Photographs Are Made
(The Dead Trees at Norsworth Plantation)
The British weather is a fickle creature, and unexpectedly I find myself sat outside in the sun on May bank holiday. And although not the main purpose of this blog, I find myself reflecting on previous months where although being photographically busy I have not been that productive. May traditionally sees the end of the photographic season for clubs in the UK and my role as lecturer and judge takes a vacation, giving way to processing new work, updating the websites, blogs and getting ready for the next season. So if you find yourself reading this and and belong to camera club I’m taking bookings now for next year. Although it’s now time to focus on my own photography, the late spring giving way to summer only brings longer daylight hours and Ironically I prefer the shorter days and lower sun of Autumn and Winter.
This photograph was taken a few days after driving past this location on the way to another. I saw the dead trees from the road against the dark leaves of the plantation and knew that their must be a strong monochrome photograph waiting to be made.
One of the advantages of living inside the Dartmoor National Park is that most locations are within an hours drive, and this particular one less than 10 minutes. A fleeting glimpse and a wild imagination, are rarely realised by the first press of the shutter. Visiting the location proved a disappointment as my original concept was not possible the background not as clean the foreground cluttered and the dead trees not as interesting as first thought. So I settled on a composition including a strong foreground with plenty of texture, a sky full of impact, and a row of dark trees to frame the dead trees.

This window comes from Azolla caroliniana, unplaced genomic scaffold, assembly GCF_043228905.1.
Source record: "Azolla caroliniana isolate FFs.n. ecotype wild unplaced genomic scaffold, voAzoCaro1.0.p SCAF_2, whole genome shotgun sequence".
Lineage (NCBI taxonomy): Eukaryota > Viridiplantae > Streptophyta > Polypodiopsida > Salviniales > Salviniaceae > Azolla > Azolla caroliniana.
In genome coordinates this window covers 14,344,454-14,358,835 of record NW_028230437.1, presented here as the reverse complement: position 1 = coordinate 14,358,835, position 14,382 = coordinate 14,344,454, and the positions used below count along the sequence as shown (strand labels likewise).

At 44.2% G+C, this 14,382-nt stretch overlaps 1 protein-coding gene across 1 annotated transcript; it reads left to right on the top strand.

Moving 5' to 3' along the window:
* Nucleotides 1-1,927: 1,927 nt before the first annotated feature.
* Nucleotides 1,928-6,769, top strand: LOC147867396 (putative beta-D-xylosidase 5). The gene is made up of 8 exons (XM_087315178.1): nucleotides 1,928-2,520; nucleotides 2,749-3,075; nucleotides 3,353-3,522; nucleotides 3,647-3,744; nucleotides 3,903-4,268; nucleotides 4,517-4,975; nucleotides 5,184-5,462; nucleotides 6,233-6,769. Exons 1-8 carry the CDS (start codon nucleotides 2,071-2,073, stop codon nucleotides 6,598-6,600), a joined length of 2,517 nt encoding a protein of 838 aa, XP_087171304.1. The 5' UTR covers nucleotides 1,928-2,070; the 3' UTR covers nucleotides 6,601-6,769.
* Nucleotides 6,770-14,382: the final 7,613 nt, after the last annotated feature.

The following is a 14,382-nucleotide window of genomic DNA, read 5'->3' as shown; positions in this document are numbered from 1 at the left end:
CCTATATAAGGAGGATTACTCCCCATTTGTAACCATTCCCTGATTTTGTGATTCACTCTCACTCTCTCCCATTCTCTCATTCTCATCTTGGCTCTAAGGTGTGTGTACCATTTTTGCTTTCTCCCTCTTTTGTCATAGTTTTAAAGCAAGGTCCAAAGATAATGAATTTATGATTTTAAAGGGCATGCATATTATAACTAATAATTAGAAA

On many levels this photograph works, it has all the attributes previously described above, but as the creator of the photograph it doesn’t speak to me. Others maybe happy with it. The point of my original photograph was to show these dead trees, their relationship with each other and surrounding area. Landscape photographs just as with other forms of photography communicate what the photographer saw, but if the photograph is taken and not made, then the connection with viewer and landscape has not been lead by the photographers creative vision; it’s left to luck.
The original photograph as marked up below fails. I had seen and wanted to show the dead trees and in this composition their importance has been diminished by a strong foreground, a standard focal length has increased the depth in the image but rendered the trees smaller in the frame. The sky although interesting is also dominating, it’s too busy and my main subject is hidden in the confusion.
Living close to the location a return visit was easy to arrange, and less than 24 hours latter I found myself kneeled down in virtually the same spot recomposing the photograph. This time the weather had been kind the overcast sky was competing less with the landscape. The photograph still needed a foreground, but the expanse of trees were unnecessary, and recomposing the photograph as a square brought the focus back onto the dead trees. But they were still to small in the frame. Changing to a longer focal length brought the trees closer and compressed the perspective, but the square format and relationship between the trees could only be maintained by taking two portrait format images and stitching them together.
Final processing was completed in Adobe Camera Raw, Photoshop and Nik.